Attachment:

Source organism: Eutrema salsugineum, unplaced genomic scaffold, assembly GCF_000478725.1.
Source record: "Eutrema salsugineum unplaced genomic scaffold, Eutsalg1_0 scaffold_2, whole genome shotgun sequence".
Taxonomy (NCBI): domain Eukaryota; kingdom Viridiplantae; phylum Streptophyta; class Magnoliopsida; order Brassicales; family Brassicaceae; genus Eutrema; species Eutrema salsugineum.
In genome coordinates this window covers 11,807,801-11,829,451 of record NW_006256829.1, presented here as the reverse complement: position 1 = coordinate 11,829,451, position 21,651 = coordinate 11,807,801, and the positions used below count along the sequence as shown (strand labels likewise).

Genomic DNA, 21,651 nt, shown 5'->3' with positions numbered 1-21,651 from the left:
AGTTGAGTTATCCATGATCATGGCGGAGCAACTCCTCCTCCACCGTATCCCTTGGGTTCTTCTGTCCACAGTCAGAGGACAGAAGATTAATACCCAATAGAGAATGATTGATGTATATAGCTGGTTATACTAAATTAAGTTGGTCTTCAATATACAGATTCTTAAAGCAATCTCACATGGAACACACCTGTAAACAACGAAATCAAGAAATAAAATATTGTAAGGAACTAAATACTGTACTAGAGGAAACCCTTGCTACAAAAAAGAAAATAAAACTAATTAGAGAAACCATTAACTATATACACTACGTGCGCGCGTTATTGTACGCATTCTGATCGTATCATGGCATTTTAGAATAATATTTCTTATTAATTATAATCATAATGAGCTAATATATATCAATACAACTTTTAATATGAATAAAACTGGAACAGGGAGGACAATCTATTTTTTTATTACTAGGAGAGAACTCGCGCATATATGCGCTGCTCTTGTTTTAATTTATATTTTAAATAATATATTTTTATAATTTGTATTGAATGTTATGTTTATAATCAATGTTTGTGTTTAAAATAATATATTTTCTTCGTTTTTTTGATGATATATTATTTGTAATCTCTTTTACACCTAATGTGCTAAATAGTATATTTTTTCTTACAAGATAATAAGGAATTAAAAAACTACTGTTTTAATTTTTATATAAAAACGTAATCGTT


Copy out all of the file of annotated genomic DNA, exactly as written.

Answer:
Source organism: Eutrema salsugineum, unplaced genomic scaffold, assembly GCF_000478725.1.
Source record: "Eutrema salsugineum unplaced genomic scaffold, Eutsalg1_0 scaffold_2, whole genome shotgun sequence".
Taxonomy (NCBI): domain Eukaryota; kingdom Viridiplantae; phylum Streptophyta; class Magnoliopsida; order Brassicales; family Brassicaceae; genus Eutrema; species Eutrema salsugineum.
In genome coordinates this window covers 11,807,801-11,829,451 of record NW_006256829.1, presented here as the reverse complement: position 1 = coordinate 11,829,451, position 21,651 = coordinate 11,807,801, and the positions used below count along the sequence as shown (strand labels likewise).

Genomic DNA, 21,651 nt, shown 5'->3' with positions numbered 1-21,651 from the left:
AGTTGAGTTATCCATGATCATGGCGGAGCAACTCCTCCTCCACCGTATCCCTTGGGTTCTTCTGTCCACAGTCAGAGGACAGAAGATTAATACCCAATAGAGAATGATTGATGTATATAGCTGGTTATACTAAATTAAGTTGGTCTTCAATATACAGATTCTTAAAGCAATCTCACATGGAACACACCTGTAAACAACGAAATCAAGAAATAAAATATTGTAAGGAACTAAATACTGTACTAGAGGAAACCCTTGCTACAAAAAAGAAAATAAAACTAATTAGAGAAACCATTAACTATATACACTACGTGCGCGCGTTATTGTACGCATTCTGATCGTATCATGGCATTTTAGAATAATATTTCTTATTAATTATAATCATAATGAGCTAATATATATCAATACAACTTTTAATATGAATAAAACTGGAACAGGGAGGACAATCTATTTTTTTATTACTAGGAGAGAACTCGCGCATATATGCGCTGCTCTTGTTTTAATTTATATTTTAAATAATATATTTTTATAATTTGTATTGAATGTTATGTTTATAATCAATGTTTGTGTTTAAAATAATATATTTTCTTCGTTTTTTTGATGATATATTATTTGTAATCTCTTTTACACCTAATGTGCTAAATAGTATATTTTTTCTTACAAGATAATAAGGAATTAAAAAACTACTGTTTTAATTTTTATATAAAAACGTAATCGTT